The art of the miniature at Samarkand and Bukharase developed in the 16th and 17th centuries.
Islam forbade the drawing of living beings. Uzbek painting began to develop in the thirties of the 20th century. Ural Tansikbayev is one of the first painters of Uzbekistan. The fifties of the 20th century are the years of reign of the kinds of portraiture and landscapes in Uzbek painting. Painters like U. Tansikbayev, N.Karakhan, R. Timourov, A.Abdoullayev, C.Abdoullayev, V.Evenko, M.Nabiyev, V.Jmakin, R. Fadeyev, R.Akhmedov, M.Saidov, N. Kuzibayev are the famous painters of this era. The portraits of R. Chariyev, B.Babayev had a reputation in the seventies of the 20th century. After the independence of Uzbekistan Uzbek painting experienced a new development. Many painters have appeared. Painters like L.Sadreddiniv, F.Tachmukhamedov, S.Seityagueev, K.Tursunov, T. Turgunov, T. Kuziyev, T. Xalmirzayev have known each other through their works.
Archaeologists have discovered in the territory of Uzbekistan frescoes, ancient ornamental sculptures and the Middle Ages. Ornamental painting and sculpture in relief have begun to develop for 9-10 centuries. Canons of ornamental compositions of artisans have arrived to this day. Naqqoche is the craftsman of the ornamental frescoes. He is the specialist of the sculpture on stucco and on wood. The Bukhara naqqches of the 19th century had great fame. Currently the artisans of Samarkand, Tashkent, Khiva are known in Uzbekistan. In our days the dynasty of Saidmakhmud Narkuziev successfully uses the style of the fresco of Fergana.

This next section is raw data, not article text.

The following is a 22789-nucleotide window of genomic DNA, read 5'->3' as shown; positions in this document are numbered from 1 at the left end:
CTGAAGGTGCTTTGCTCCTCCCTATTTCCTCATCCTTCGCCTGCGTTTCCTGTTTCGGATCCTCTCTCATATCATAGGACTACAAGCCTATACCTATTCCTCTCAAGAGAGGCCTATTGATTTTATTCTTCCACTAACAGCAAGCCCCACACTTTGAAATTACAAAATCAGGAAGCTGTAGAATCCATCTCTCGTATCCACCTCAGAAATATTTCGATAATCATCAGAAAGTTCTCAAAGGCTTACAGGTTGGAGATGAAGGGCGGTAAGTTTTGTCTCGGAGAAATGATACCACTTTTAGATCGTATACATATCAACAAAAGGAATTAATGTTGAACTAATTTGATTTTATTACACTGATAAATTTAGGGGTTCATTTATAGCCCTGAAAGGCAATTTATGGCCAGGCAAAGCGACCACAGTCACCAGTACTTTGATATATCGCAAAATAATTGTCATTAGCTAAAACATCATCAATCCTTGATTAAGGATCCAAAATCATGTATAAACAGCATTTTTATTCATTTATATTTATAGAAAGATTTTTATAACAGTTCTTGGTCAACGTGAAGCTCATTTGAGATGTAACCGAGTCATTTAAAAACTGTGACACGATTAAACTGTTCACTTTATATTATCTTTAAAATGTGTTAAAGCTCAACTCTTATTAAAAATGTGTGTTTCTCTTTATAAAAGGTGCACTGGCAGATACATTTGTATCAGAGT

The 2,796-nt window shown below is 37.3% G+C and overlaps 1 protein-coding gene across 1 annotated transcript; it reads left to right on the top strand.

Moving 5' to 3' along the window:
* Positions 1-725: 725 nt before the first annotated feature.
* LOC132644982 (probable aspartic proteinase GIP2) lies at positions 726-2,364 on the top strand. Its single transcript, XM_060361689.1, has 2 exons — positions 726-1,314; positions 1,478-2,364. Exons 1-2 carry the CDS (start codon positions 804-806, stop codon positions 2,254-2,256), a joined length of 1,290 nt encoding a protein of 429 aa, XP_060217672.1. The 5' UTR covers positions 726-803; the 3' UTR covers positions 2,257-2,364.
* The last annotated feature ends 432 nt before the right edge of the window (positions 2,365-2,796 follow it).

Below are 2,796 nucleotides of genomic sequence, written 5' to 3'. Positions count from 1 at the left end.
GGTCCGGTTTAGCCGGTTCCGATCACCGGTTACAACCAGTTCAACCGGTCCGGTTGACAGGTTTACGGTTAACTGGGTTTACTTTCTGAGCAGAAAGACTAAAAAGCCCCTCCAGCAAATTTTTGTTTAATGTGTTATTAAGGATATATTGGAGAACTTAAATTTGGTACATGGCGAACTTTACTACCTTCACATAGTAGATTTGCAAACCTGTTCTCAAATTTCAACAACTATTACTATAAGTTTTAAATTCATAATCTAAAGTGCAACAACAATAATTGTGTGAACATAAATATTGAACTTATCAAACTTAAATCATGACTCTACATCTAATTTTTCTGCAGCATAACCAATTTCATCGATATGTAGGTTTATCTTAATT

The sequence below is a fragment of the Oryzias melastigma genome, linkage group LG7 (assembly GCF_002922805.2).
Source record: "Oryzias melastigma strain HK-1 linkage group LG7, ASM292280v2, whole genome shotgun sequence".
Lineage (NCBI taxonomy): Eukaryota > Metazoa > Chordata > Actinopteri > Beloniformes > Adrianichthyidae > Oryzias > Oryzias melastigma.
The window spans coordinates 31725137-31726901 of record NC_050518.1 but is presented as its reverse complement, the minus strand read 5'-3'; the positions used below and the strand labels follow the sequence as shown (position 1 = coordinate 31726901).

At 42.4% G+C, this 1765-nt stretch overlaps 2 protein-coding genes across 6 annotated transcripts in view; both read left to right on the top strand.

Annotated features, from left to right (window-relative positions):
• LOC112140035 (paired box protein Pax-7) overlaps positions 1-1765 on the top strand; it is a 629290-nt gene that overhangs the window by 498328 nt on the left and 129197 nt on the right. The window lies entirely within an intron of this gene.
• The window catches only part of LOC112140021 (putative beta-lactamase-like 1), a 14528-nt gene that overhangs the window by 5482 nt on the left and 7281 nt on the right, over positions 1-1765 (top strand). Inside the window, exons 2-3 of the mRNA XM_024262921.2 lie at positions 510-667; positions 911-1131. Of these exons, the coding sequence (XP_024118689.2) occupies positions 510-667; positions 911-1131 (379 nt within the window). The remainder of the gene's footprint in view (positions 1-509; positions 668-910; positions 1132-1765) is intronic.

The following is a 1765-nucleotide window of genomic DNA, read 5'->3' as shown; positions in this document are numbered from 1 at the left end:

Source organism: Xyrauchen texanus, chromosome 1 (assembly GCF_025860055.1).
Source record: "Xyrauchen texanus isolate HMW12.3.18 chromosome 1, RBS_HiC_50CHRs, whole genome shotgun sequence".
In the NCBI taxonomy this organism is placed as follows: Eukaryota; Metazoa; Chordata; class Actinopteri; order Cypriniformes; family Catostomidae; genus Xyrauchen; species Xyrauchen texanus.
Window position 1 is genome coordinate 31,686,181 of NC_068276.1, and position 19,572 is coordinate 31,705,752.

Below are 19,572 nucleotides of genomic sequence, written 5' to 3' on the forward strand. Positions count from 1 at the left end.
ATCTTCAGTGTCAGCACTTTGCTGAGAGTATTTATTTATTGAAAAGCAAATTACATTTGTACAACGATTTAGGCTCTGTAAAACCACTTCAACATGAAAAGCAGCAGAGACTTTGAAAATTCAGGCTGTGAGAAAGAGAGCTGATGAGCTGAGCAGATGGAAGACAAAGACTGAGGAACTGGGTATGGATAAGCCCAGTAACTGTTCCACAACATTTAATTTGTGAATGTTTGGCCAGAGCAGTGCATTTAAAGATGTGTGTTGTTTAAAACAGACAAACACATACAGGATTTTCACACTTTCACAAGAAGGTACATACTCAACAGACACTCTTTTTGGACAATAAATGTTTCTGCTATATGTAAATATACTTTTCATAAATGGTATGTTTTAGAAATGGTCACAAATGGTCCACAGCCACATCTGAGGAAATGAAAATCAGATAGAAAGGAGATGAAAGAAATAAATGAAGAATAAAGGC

Thickness of lacquer
The miniature of the vegetable motifs adorns the objects made of papier mâche, like the plumbers, binders, chess, boxes, boxes. The miniature is reported on the primer by small brushes using the tincture of gold or bronze in sheet or powder. Varnishes and dyes for papier-mâché are prepared according to varied and compound recipes.
The manufacture of papier mâché and miniature lacquer has been known in Uzbekistan since time immemorial. Especially the school of Samarkand is famous from 14 century. At the Gour Emir mausoleum and at the Bibi Khanoume mosque, the authentic papier-mâché medallions were found in the interior decors of these monuments. The interior dome of the Gour Emir mausoleum is decorated with 998 gilded paper mache elements. 112 authentic elements were used as models in scrupulous restoration work.
The Uzbeks make many objects of common use in coloquints, especially snuffboxes – “nosqovok”. They are different in form, size and decoration. Dyeing, polishing, trimming with precious metal and precious and semi-precious stones in the